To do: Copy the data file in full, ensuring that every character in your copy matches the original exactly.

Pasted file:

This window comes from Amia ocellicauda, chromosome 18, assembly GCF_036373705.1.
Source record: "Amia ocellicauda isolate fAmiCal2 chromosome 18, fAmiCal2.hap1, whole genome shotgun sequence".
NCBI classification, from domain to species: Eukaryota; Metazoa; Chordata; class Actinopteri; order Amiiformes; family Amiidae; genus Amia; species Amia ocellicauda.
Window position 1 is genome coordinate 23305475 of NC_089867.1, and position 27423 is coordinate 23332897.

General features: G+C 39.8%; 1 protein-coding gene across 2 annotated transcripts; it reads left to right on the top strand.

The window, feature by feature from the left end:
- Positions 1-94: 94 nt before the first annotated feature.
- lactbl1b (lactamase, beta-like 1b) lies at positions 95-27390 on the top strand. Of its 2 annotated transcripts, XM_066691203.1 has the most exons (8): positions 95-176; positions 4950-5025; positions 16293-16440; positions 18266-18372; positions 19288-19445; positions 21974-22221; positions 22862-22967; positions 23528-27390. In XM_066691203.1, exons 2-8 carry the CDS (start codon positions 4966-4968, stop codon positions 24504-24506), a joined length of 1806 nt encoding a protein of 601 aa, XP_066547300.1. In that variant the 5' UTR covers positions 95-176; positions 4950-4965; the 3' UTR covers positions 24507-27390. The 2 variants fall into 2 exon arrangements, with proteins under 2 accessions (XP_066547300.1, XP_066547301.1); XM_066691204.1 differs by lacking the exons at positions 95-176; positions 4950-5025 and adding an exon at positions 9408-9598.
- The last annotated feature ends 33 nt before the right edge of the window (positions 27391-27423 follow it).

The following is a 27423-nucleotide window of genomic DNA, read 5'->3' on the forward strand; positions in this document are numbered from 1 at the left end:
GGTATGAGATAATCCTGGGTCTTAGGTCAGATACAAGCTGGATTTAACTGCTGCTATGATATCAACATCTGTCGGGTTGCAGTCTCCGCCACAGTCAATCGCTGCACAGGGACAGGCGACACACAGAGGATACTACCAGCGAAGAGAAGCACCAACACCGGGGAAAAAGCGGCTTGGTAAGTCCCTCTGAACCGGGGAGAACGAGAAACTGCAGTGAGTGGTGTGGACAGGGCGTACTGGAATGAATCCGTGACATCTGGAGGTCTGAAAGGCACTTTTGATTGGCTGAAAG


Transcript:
This window comes from Amia ocellicauda, chromosome 18, assembly GCF_036373705.1.
Source record: "Amia ocellicauda isolate fAmiCal2 chromosome 18, fAmiCal2.hap1, whole genome shotgun sequence".
NCBI classification, from domain to species: Eukaryota; Metazoa; Chordata; class Actinopteri; order Amiiformes; family Amiidae; genus Amia; species Amia ocellicauda.
Window position 1 is genome coordinate 23305475 of NC_089867.1, and position 27423 is coordinate 23332897.

General features: G+C 39.8%; 1 protein-coding gene across 2 annotated transcripts; it reads left to right on the top strand.

The window, feature by feature from the left end:
- Positions 1-94: 94 nt before the first annotated feature.
- lactbl1b (lactamase, beta-like 1b) lies at positions 95-27390 on the top strand. Of its 2 annotated transcripts, XM_066691203.1 has the most exons (8): positions 95-176; positions 4950-5025; positions 16293-16440; positions 18266-18372; positions 19288-19445; positions 21974-22221; positions 22862-22967; positions 23528-27390. In XM_066691203.1, exons 2-8 carry the CDS (start codon positions 4966-4968, stop codon positions 24504-24506), a joined length of 1806 nt encoding a protein of 601 aa, XP_066547300.1. In that variant the 5' UTR covers positions 95-176; positions 4950-4965; the 3' UTR covers positions 24507-27390. The 2 variants fall into 2 exon arrangements, with proteins under 2 accessions (XP_066547300.1, XP_066547301.1); XM_066691204.1 differs by lacking the exons at positions 95-176; positions 4950-5025 and adding an exon at positions 9408-9598.
- The last annotated feature ends 33 nt before the right edge of the window (positions 27391-27423 follow it).

The following is a 27423-nucleotide window of genomic DNA, read 5'->3' on the forward strand; positions in this document are numbered from 1 at the left end:
GGTATGAGATAATCCTGGGTCTTAGGTCAGATACAAGCTGGATTTAACTGCTGCTATGATATCAACATCTGTCGGGTTGCAGTCTCCGCCACAGTCAATCGCTGCACAGGGACAGGCGACACACAGAGGATACTACCAGCGAAGAGAAGCACCAACACCGGGGAAAAAGCGGCTTGGTAAGTCCCTCTGAACCGGGGAGAACGAGAAACTGCAGTGAGTGGTGTGGACAGGGCGTACTGGAATGAATCCGTGACATCTGGAGGTCTGAAAGGCACTTTTGATTGGCTGAAAG